It’s my annual Taxes from A to Z series! If you’re wondering how to figure basis for cryptocurrency or whether you can claim home office expenses during COVID, you won’t want to miss a single letter.

I Is For Inflation.

Inflation is the measure of the rate at which the average price of goods and services increases over a period of time. As prices go up, typically the buying power of currency – in our case, the dollar – goes down so that currency buys less than it did before. Put another way, inflation is a decrease in buying power so that it costs more money to buy the same thing as before.

So what does that have to do with tax? 

For one, many government benefits – like Social Security benefits – are tied to inflation.The procedures outlined at section 215(i)(2)(A) of the Social Security Act generally require the government to examine the overall cost of living and determine whether an increase in benefits is necessary. The easiest way for most folks to determine whether those numbers will be on the way up or down is to look at the consumer price index (CPI). The U.S. Bureau of Labor Statistics reports whether the CPI has moved up or down. That’s important because the CPI measures the cost of goods and services – in other words, your cost of living. The CPI tends to signal what’s going to happen with interest rates – and inflation. A number of those the items you’ll see in the Tax Code are dependent on inflation.

The same is true for many tax characteristics – like tax brackets – which change based on the economy. And beginning in 2018, thanks to the Tax Cuts and Jobs Act (TCJA) , the “normal” CPI has been replaced with a “chained” CPI. The chained CPI measures consumer responses to higher prices rather than simply measuring higher prices. 

Here’s an example of the two (CPI and chained CPI) are calculated:

Let’s say that in 2019, coffee was $10/pound and tea was $10/pound. And because I tend to drink more coffee, I bought 10 pounds of coffee and 2 pounds of tea. 

In 2020, let’s say that coffee jumped to $15/pound and tea went up to a mere $11/pound.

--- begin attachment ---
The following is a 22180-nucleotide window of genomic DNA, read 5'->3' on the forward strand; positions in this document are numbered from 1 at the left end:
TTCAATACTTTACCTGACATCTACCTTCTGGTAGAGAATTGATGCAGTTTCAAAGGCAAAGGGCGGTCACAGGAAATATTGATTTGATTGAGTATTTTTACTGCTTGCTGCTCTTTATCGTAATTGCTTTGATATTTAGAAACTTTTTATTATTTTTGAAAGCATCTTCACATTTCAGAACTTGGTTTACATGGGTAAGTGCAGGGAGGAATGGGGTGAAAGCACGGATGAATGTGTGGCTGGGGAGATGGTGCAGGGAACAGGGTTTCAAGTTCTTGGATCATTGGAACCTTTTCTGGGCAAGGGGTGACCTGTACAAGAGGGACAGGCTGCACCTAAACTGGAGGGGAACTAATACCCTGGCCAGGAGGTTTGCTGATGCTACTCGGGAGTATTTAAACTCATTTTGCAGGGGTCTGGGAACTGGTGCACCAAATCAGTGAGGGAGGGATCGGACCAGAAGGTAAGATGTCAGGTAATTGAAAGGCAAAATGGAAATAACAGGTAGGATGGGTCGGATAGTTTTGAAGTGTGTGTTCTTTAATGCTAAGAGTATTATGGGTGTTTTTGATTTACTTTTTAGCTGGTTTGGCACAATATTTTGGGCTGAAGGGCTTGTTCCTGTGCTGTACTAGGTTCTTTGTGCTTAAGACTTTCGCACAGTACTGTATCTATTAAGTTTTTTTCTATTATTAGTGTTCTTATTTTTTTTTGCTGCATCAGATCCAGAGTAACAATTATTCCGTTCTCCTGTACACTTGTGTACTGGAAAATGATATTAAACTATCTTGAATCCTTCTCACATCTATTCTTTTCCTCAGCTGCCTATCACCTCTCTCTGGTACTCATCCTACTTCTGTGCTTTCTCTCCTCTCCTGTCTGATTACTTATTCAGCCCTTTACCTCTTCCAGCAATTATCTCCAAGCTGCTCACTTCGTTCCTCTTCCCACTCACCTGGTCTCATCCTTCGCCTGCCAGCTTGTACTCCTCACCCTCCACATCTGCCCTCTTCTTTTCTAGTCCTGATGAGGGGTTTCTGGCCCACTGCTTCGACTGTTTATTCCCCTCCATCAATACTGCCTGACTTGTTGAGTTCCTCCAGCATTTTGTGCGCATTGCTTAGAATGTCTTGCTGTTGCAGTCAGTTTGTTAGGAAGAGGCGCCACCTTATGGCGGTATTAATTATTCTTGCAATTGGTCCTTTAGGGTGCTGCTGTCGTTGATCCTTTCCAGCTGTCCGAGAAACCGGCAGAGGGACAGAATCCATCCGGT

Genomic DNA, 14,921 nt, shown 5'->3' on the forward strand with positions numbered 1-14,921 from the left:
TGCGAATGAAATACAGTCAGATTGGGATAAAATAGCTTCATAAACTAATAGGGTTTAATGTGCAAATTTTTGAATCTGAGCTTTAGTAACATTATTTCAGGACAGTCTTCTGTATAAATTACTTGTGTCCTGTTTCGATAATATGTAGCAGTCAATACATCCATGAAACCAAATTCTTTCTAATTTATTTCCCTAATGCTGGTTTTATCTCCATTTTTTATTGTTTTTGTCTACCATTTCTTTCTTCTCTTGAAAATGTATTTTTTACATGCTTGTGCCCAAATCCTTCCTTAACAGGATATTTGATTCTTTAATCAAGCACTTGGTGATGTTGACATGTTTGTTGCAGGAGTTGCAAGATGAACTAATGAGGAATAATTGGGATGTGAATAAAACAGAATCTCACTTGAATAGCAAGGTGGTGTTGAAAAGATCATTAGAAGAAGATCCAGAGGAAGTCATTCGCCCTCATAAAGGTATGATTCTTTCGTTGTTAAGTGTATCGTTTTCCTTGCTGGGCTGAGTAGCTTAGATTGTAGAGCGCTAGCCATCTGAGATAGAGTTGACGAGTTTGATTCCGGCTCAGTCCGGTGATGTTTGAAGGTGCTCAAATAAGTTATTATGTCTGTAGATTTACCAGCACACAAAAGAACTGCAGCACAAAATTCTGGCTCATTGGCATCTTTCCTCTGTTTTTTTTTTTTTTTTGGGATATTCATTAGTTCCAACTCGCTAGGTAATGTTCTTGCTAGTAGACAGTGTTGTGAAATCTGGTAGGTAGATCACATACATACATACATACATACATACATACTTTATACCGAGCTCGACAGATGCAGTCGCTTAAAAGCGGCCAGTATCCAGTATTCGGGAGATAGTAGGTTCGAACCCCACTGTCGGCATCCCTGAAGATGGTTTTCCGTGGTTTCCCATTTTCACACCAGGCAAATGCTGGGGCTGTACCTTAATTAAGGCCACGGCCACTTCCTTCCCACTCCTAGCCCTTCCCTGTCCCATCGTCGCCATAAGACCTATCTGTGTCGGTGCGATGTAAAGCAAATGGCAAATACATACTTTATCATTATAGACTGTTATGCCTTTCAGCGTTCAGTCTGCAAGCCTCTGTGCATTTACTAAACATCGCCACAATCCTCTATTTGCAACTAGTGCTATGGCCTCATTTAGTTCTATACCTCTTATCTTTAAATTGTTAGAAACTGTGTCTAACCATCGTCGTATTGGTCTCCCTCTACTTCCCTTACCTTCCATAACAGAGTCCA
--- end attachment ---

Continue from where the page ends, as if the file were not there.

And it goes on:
Even though I love coffee, let’s say I switched to tea because it was cheaper (again, this is just a hypothetical – I am not, I repeat, not changing my coffee consumption) and bought 5 pounds of coffee and 7 pounds of tea. I still bought 12 pounds of caffeinated beverages but I altered the proportions because of the pricing. The theory is that most folks react in a similar manner – you alter your spending to compensate for increases.

Here’s how the “normal” CPI calculations based solely on price increases would look:

(10 x 15) + (2 x 11)/(10 x 10) + (2 x 10) = 1.4333

But the “chained” CPI calculations which reflect the change in my behavior would look like this:

(5 x 15) + (7 x 11)/ (10 x 10) + (2 x 10) = 1.267

In my examples, the “chained” CPI results in a lower number – that tends to be the pattern. While that means a lower payout for benefits – like Social Security – over time, it’s considered by many to be a more accurate capture of spending power.

The annual inflation rate for the United States is 0.1% for the 12 months ending May 2020; that’s the lowest rate of inflation in about five years. The Federal Reserve doesn’t have a formal inflation target, but generally, an acceptable inflation rate is around 2%. The next inflation update is scheduled for release on July 14, 2020.

You can find the rest of the series here:

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